Thursday, March 11, 2010

How simultaneously borrowing and saving can be rational

Why would one have simultaneously debt and savings? We covered previously why people have simultaneously a savings acocunt and credit card debt, in which case it is perfectly rational. Can there another case be made for rationality?

Karna Basu claim that if you know you are time-inconsistent and want to do something about it, you can set up a scheme whereby you save your wealth and then borrow when investment opportunities arise. How would this make sense? The goal is to prevent over-consumption. To do this, you need some commitment device, and in this case it is unsafe lending. People save, but because of the uncertainty about losing their holdings, their are penalized when they fail to invest. This disciplines future selves. Indeed, one could simply indulge on current consumption using the loan. However, because this is borrowed, and savings may be lost, it is too risky to be caught bankrupt next period, and one limits one's consumption. Without the risk on the savings, nothing would prevent one from over-consuming. Thus, the risk on savings is beneficial. A subtle and counterintuitive conclusion.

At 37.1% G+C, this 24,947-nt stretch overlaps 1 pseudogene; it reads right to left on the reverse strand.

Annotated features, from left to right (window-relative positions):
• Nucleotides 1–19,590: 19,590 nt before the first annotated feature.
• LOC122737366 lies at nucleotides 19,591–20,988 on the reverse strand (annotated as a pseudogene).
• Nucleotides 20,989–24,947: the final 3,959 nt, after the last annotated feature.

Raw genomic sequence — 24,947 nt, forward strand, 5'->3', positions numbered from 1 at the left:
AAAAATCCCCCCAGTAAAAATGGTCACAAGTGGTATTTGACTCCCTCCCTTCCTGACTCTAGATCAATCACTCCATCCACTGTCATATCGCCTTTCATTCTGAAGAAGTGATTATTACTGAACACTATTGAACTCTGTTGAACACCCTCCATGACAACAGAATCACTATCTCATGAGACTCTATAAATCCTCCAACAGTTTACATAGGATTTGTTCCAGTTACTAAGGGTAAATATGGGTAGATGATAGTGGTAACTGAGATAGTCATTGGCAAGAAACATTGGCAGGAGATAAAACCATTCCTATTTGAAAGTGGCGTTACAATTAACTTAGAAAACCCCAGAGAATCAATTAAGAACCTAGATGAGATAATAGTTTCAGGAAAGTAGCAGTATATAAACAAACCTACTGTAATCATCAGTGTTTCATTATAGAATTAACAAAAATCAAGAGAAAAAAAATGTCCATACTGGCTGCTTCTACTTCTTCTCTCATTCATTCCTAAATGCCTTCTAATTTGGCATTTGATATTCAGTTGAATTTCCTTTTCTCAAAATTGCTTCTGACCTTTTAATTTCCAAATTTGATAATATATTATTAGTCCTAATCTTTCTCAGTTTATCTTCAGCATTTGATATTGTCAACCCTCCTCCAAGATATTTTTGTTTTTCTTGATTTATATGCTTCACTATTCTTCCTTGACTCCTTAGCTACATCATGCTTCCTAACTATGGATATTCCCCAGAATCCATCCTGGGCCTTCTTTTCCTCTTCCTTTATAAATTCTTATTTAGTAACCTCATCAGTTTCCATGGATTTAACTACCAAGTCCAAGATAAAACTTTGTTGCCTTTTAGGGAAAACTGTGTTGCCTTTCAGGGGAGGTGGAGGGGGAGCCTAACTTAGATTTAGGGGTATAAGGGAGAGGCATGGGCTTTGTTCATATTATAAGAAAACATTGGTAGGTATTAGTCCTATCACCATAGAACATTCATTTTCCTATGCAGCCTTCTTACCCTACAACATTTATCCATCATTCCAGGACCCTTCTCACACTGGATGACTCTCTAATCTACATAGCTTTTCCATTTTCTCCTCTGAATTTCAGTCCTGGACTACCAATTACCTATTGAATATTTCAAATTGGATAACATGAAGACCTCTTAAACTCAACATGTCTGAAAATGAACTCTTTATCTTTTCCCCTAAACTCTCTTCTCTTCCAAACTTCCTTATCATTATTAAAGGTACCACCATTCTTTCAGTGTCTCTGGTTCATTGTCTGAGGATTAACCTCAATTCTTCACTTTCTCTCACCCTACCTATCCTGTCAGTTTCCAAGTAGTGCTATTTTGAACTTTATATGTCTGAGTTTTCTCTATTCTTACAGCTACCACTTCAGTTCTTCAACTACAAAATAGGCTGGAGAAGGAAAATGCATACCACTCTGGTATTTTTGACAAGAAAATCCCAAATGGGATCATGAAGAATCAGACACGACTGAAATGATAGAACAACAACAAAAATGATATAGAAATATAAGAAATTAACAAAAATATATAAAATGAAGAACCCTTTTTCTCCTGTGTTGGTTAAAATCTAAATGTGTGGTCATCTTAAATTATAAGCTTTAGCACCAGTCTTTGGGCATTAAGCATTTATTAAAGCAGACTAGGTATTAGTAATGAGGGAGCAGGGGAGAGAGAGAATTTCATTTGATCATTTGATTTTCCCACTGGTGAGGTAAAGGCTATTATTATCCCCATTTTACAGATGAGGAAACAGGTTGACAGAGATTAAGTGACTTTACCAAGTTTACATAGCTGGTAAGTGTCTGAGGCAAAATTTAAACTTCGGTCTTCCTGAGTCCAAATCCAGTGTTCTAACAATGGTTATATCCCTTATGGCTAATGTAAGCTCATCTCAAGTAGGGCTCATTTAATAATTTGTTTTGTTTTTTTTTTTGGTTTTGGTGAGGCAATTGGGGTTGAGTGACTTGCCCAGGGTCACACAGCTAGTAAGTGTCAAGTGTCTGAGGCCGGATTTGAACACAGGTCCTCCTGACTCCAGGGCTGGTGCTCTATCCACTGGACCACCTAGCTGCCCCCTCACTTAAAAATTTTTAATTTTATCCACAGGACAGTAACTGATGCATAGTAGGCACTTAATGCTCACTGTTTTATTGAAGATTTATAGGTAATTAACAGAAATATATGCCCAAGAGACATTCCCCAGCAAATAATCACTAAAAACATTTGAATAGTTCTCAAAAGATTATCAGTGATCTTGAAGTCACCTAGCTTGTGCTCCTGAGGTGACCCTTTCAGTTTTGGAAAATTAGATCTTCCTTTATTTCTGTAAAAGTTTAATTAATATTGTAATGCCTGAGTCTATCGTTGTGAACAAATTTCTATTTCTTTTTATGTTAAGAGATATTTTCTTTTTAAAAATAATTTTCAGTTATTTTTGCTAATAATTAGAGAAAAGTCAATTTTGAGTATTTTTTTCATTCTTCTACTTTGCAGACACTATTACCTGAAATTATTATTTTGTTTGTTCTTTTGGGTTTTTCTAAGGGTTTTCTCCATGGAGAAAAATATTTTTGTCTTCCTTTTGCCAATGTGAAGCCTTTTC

Anonymous said...

Maybe you have discussed this somewhere or it's obvious: In many countries there are very strong tax incentives to take up debt although one might have positive liquid assets

Vilfredo said...

The paper does not claim it is the only explanation.

Dorothy said...
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